Hospital Dr News

Bawa-Garba: Positive reaction to Jeremy Hunt’s review into medical malpractice cases

The medical profession has welcomed the Health Secretary’s announcement of a review into malpractice cases, following concerns over a recent manslaughter case.

Dr Hadiza Bawa-Garba was struck off the medical register after she was found guilty of mistakes in the care of a six-year-old boy who died of sepsis.

The GMC pursued the doctor in the High Court following her suspension by a MPTS tribunal.

The health secretary says clarity is needed about drawing the line between gross negligence and ordinary errors.

Doctors should learn from not fear mistakes, he said.

Dr Bawa-Garba’s case provoked outrage among medical colleagues who pointed to systemic failures – not just individual mistakes – in the tragic case of Jack Adcock.

Many have questioned who is responsible in an under-funded system, with significant demand and extensive rota gaps, when tragic mistakes are made.

More than 800 medics have signed an open letter in support of Dr Bawa-Garba, saying the part low staffing levels played in the tragedy is being ignored and striking her off will discourage medics from being open when reviewing mistakes.

Dr Bawa-Garba was originally suspended from the medical register for 12 months last June by a tribunal, but she has now been removed from the medical register following the High Court appeal.

The GMC said the original decision was “not sufficient to protect the public”.

The government’s rapid review will be led by Prof Sir Norman Williams, former President of the Royal College of Surgeons, and will report back by the end of April 2018.

It will look at:

  • Any lessons that need to be learned by the General Medical Council and other professional regulators
  • How learning, openness and transparency can be protected so that mistakes are learned from and not covered up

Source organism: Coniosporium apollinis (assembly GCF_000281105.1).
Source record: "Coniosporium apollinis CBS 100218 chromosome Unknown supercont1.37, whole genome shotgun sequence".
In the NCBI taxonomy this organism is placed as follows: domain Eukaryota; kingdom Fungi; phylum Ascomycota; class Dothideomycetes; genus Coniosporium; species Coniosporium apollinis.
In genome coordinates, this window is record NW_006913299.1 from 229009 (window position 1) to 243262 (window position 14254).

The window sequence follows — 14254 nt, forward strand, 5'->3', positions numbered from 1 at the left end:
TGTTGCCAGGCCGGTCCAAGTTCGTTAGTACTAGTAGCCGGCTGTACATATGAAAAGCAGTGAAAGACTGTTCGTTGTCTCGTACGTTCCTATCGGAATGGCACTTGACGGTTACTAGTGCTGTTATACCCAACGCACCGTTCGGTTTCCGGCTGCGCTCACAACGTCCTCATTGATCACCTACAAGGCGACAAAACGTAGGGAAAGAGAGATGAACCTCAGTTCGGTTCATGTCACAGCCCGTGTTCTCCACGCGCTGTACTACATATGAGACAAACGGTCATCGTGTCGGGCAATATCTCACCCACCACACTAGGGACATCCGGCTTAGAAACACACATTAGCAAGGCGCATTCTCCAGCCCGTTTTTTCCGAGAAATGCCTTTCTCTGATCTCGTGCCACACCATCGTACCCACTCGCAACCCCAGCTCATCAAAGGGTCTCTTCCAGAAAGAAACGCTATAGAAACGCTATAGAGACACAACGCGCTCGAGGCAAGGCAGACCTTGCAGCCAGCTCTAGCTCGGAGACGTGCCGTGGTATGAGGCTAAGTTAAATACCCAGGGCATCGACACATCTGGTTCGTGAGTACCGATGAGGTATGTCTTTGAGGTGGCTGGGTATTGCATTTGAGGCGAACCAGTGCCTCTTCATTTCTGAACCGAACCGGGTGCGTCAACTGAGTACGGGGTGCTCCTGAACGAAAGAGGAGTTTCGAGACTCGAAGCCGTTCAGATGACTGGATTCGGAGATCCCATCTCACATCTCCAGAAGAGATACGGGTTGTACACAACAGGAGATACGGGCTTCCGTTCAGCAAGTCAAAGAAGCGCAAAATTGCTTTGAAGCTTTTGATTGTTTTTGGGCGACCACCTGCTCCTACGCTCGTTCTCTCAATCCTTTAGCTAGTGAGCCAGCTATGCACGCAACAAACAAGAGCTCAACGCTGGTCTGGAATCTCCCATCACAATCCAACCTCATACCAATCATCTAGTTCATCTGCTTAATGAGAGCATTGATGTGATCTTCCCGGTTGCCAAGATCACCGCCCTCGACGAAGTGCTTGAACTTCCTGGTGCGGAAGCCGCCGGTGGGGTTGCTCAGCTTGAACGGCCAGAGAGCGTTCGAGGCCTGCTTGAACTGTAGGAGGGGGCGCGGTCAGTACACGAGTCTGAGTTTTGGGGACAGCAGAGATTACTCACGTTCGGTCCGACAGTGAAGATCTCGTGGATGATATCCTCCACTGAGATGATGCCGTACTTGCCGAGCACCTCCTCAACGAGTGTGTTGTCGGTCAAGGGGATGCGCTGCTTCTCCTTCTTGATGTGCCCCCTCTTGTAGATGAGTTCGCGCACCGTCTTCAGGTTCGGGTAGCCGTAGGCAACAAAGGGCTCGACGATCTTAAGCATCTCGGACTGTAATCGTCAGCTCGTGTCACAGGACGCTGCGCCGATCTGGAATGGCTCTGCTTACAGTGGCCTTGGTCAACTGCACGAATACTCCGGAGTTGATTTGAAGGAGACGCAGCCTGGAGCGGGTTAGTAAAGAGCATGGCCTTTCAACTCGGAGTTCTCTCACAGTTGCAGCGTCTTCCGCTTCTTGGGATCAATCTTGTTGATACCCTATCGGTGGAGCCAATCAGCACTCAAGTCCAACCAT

• Providing clarity to doctors about where they stand with respect to criminal liability and professional misconduct.

Dr Chaand Nagpaul, BMA council chair, welcomed the review.

He said: “It’s vitally important that doctors’ personal reflections – which encourage openness and improvement through reflection and learning – are protected.

“We also need greater clarity on the line between gross negligence manslaughter and human error in medicine. There is concern that a growing number of prosecutions of doctors for gross negligence manslaughter results in doctors becoming more cautious. This makes it more likely that they will practise defensive medicine, which is not in the interests of patients.”

The BMA also called on the government to acknowledge the system-wide pressures NHS staff work under and which compromise the delivery of high-quality, safe patient care.

Jack Adcock died at Leicester Royal Infirmary in 2011 when undiagnosed sepsis led to cardiac arrest.

Charlie Massey, Chief Executive of the GMC, said: “Doctors are working in extremely challenging conditions, and we recognise that any doctor can make a mistake, particularly when working under pressure.

“We know that we cannot immediately resolve all of the profession’s concerns, but we are determined to do everything possible to bring positive improvements out of this issue.”

Dr Rob Hendry, Medical Director at the Medical Protection Society, said: “Gross Negligence Manslaughter cases are usually complex, involve systems failures, and are devastating for all concerned.

“A conviction should not automatically mean that a doctor who has fully remediated and demonstrated insight into their clinical failings is erased.”

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